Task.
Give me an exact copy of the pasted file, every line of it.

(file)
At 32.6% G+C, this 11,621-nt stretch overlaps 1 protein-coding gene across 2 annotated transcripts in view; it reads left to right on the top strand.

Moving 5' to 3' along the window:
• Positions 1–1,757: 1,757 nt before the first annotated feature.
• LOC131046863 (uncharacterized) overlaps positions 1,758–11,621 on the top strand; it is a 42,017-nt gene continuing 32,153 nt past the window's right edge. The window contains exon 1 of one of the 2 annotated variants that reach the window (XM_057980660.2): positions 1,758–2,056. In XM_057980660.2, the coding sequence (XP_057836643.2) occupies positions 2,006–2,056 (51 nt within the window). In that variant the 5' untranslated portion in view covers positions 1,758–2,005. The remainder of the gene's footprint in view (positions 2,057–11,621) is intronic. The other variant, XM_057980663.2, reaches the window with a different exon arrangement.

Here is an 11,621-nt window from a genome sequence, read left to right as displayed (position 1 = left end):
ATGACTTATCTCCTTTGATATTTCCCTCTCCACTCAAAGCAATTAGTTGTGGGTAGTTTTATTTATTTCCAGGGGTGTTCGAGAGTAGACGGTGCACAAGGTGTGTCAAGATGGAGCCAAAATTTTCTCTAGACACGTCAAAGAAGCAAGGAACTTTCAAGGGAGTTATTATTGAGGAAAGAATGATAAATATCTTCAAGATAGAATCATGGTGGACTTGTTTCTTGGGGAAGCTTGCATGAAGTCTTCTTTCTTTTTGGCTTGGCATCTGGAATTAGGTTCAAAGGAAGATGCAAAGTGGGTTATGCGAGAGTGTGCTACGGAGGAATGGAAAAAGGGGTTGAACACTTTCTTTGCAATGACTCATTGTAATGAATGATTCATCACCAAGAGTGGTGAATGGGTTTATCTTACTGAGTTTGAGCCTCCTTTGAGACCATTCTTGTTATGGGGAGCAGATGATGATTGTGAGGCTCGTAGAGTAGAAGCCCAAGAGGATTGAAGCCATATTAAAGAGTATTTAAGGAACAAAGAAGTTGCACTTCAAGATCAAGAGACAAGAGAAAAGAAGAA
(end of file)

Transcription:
At 32.6% G+C, this 11,621-nt stretch overlaps 1 protein-coding gene across 2 annotated transcripts in view; it reads left to right on the top strand.

Moving 5' to 3' along the window:
• Positions 1–1,757: 1,757 nt before the first annotated feature.
• LOC131046863 (uncharacterized) overlaps positions 1,758–11,621 on the top strand; it is a 42,017-nt gene continuing 32,153 nt past the window's right edge. The window contains exon 1 of one of the 2 annotated variants that reach the window (XM_057980660.2): positions 1,758–2,056. In XM_057980660.2, the coding sequence (XP_057836643.2) occupies positions 2,006–2,056 (51 nt within the window). In that variant the 5' untranslated portion in view covers positions 1,758–2,005. The remainder of the gene's footprint in view (positions 2,057–11,621) is intronic. The other variant, XM_057980663.2, reaches the window with a different exon arrangement.

Here is an 11,621-nt window from a genome sequence, read left to right as displayed (position 1 = left end):
ATGACTTATCTCCTTTGATATTTCCCTCTCCACTCAAAGCAATTAGTTGTGGGTAGTTTTATTTATTTCCAGGGGTGTTCGAGAGTAGACGGTGCACAAGGTGTGTCAAGATGGAGCCAAAATTTTCTCTAGACACGTCAAAGAAGCAAGGAACTTTCAAGGGAGTTATTATTGAGGAAAGAATGATAAATATCTTCAAGATAGAATCATGGTGGACTTGTTTCTTGGGGAAGCTTGCATGAAGTCTTCTTTCTTTTTGGCTTGGCATCTGGAATTAGGTTCAAAGGAAGATGCAAAGTGGGTTATGCGAGAGTGTGCTACGGAGGAATGGAAAAAGGGGTTGAACACTTTCTTTGCAATGACTCATTGTAATGAATGATTCATCACCAAGAGTGGTGAATGGGTTTATCTTACTGAGTTTGAGCCTCCTTTGAGACCATTCTTGTTATGGGGAGCAGATGATGATTGTGAGGCTCGTAGAGTAGAAGCCCAAGAGGATTGAAGCCATATTAAAGAGTATTTAAGGAACAAAGAAGTTGCACTTCAAGATCAAGAGACAAGAGAAAAGAAGAA